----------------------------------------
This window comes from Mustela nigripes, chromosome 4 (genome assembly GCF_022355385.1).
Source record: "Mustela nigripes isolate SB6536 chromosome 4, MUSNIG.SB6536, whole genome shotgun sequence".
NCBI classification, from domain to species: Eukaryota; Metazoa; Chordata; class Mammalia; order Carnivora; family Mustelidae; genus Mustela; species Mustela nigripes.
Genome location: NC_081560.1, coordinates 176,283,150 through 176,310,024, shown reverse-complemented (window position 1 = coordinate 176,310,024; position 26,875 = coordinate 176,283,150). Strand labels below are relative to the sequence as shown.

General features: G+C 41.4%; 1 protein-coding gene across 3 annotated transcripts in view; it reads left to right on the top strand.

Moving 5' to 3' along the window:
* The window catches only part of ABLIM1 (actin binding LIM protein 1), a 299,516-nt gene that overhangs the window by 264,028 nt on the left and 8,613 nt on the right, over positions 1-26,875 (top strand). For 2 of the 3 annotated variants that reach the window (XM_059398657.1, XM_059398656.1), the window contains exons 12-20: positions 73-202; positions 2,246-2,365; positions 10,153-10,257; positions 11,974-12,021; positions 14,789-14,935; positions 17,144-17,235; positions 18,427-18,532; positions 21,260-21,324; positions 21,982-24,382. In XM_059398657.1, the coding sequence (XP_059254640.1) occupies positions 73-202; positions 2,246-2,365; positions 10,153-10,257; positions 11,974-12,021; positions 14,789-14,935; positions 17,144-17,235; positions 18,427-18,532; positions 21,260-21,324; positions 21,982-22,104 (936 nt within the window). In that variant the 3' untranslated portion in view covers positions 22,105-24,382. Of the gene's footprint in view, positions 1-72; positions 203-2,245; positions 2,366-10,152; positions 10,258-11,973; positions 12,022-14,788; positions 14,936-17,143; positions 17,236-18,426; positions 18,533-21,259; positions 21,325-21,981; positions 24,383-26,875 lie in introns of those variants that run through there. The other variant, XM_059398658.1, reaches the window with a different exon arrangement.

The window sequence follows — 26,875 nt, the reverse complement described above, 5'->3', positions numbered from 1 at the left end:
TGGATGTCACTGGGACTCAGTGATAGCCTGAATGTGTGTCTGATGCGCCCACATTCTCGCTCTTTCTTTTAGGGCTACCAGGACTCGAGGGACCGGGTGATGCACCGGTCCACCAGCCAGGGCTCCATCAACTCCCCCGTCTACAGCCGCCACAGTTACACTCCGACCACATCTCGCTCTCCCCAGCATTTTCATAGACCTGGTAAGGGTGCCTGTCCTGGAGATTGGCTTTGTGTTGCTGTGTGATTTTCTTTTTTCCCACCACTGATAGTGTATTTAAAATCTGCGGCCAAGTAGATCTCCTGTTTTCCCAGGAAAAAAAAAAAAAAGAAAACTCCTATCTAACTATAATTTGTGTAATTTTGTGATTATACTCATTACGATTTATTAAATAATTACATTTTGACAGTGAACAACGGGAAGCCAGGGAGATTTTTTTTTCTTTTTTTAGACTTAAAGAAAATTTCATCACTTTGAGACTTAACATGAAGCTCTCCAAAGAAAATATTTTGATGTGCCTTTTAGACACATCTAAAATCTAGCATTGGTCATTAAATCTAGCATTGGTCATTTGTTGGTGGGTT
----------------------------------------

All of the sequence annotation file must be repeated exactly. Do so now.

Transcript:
This window comes from Mustela nigripes, chromosome 4 (genome assembly GCF_022355385.1).
Source record: "Mustela nigripes isolate SB6536 chromosome 4, MUSNIG.SB6536, whole genome shotgun sequence".
NCBI classification, from domain to species: Eukaryota; Metazoa; Chordata; class Mammalia; order Carnivora; family Mustelidae; genus Mustela; species Mustela nigripes.
Genome location: NC_081560.1, coordinates 176,283,150 through 176,310,024, shown reverse-complemented (window position 1 = coordinate 176,310,024; position 26,875 = coordinate 176,283,150). Strand labels below are relative to the sequence as shown.

General features: G+C 41.4%; 1 protein-coding gene across 3 annotated transcripts in view; it reads left to right on the top strand.

Moving 5' to 3' along the window:
* The window catches only part of ABLIM1 (actin binding LIM protein 1), a 299,516-nt gene that overhangs the window by 264,028 nt on the left and 8,613 nt on the right, over positions 1-26,875 (top strand). For 2 of the 3 annotated variants that reach the window (XM_059398657.1, XM_059398656.1), the window contains exons 12-20: positions 73-202; positions 2,246-2,365; positions 10,153-10,257; positions 11,974-12,021; positions 14,789-14,935; positions 17,144-17,235; positions 18,427-18,532; positions 21,260-21,324; positions 21,982-24,382. In XM_059398657.1, the coding sequence (XP_059254640.1) occupies positions 73-202; positions 2,246-2,365; positions 10,153-10,257; positions 11,974-12,021; positions 14,789-14,935; positions 17,144-17,235; positions 18,427-18,532; positions 21,260-21,324; positions 21,982-22,104 (936 nt within the window). In that variant the 3' untranslated portion in view covers positions 22,105-24,382. Of the gene's footprint in view, positions 1-72; positions 203-2,245; positions 2,366-10,152; positions 10,258-11,973; positions 12,022-14,788; positions 14,936-17,143; positions 17,236-18,426; positions 18,533-21,259; positions 21,325-21,981; positions 24,383-26,875 lie in introns of those variants that run through there. The other variant, XM_059398658.1, reaches the window with a different exon arrangement.

The window sequence follows — 26,875 nt, the reverse complement described above, 5'->3', positions numbered from 1 at the left end:
TGGATGTCACTGGGACTCAGTGATAGCCTGAATGTGTGTCTGATGCGCCCACATTCTCGCTCTTTCTTTTAGGGCTACCAGGACTCGAGGGACCGGGTGATGCACCGGTCCACCAGCCAGGGCTCCATCAACTCCCCCGTCTACAGCCGCCACAGTTACACTCCGACCACATCTCGCTCTCCCCAGCATTTTCATAGACCTGGTAAGGGTGCCTGTCCTGGAGATTGGCTTTGTGTTGCTGTGTGATTTTCTTTTTTCCCACCACTGATAGTGTATTTAAAATCTGCGGCCAAGTAGATCTCCTGTTTTCCCAGGAAAAAAAAAAAAAAGAAAACTCCTATCTAACTATAATTTGTGTAATTTTGTGATTATACTCATTACGATTTATTAAATAATTACATTTTGACAGTGAACAACGGGAAGCCAGGGAGATTTTTTTTTCTTTTTTTAGACTTAAAGAAAATTTCATCACTTTGAGACTTAACATGAAGCTCTCCAAAGAAAATATTTTGATGTGCCTTTTAGACACATCTAAAATCTAGCATTGGTCATTAAATCTAGCATTGGTCATTTGTTGGTGGGTT